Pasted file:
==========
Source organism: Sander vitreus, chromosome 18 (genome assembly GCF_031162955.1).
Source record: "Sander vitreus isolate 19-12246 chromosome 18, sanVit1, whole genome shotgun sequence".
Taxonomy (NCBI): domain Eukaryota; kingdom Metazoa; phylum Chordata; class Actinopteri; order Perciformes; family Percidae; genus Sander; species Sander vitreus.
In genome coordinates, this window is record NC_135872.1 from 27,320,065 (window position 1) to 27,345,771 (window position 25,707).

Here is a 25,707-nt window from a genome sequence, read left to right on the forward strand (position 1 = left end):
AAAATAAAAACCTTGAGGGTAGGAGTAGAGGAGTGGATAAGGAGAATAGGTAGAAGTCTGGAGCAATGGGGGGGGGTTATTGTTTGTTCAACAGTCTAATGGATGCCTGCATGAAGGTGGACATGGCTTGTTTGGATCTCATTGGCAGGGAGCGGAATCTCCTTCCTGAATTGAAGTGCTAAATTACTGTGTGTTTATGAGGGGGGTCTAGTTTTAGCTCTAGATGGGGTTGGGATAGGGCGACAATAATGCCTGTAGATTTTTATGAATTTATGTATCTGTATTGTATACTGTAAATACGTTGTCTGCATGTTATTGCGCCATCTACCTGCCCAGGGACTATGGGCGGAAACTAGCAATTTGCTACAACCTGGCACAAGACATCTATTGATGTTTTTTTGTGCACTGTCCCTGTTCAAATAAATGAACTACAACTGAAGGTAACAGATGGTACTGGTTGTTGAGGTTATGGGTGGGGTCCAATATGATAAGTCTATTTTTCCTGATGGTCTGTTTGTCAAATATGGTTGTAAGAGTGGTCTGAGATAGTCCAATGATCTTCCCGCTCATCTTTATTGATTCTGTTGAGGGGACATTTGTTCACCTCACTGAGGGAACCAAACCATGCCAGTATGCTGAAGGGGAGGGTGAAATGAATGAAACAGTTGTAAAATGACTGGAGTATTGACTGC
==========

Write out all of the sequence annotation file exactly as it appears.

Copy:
Source organism: Sander vitreus, chromosome 18 (genome assembly GCF_031162955.1).
Source record: "Sander vitreus isolate 19-12246 chromosome 18, sanVit1, whole genome shotgun sequence".
Taxonomy (NCBI): domain Eukaryota; kingdom Metazoa; phylum Chordata; class Actinopteri; order Perciformes; family Percidae; genus Sander; species Sander vitreus.
In genome coordinates, this window is record NC_135872.1 from 27,320,065 (window position 1) to 27,345,771 (window position 25,707).

Here is a 25,707-nt window from a genome sequence, read left to right on the forward strand (position 1 = left end):
AAAATAAAAACCTTGAGGGTAGGAGTAGAGGAGTGGATAAGGAGAATAGGTAGAAGTCTGGAGCAATGGGGGGGGGTTATTGTTTGTTCAACAGTCTAATGGATGCCTGCATGAAGGTGGACATGGCTTGTTTGGATCTCATTGGCAGGGAGCGGAATCTCCTTCCTGAATTGAAGTGCTAAATTACTGTGTGTTTATGAGGGGGGTCTAGTTTTAGCTCTAGATGGGGTTGGGATAGGGCGACAATAATGCCTGTAGATTTTTATGAATTTATGTATCTGTATTGTATACTGTAAATACGTTGTCTGCATGTTATTGCGCCATCTACCTGCCCAGGGACTATGGGCGGAAACTAGCAATTTGCTACAACCTGGCACAAGACATCTATTGATGTTTTTTTGTGCACTGTCCCTGTTCAAATAAATGAACTACAACTGAAGGTAACAGATGGTACTGGTTGTTGAGGTTATGGGTGGGGTCCAATATGATAAGTCTATTTTTCCTGATGGTCTGTTTGTCAAATATGGTTGTAAGAGTGGTCTGAGATAGTCCAATGATCTTCCCGCTCATCTTTATTGATTCTGTTGAGGGGACATTTGTTCACCTCACTGAGGGAACCAAACCATGCCAGTATGCTGAAGGGGAGGGTGAAATGAATGAAACAGTTGTAAAATGACTGGAGTATTGACTGC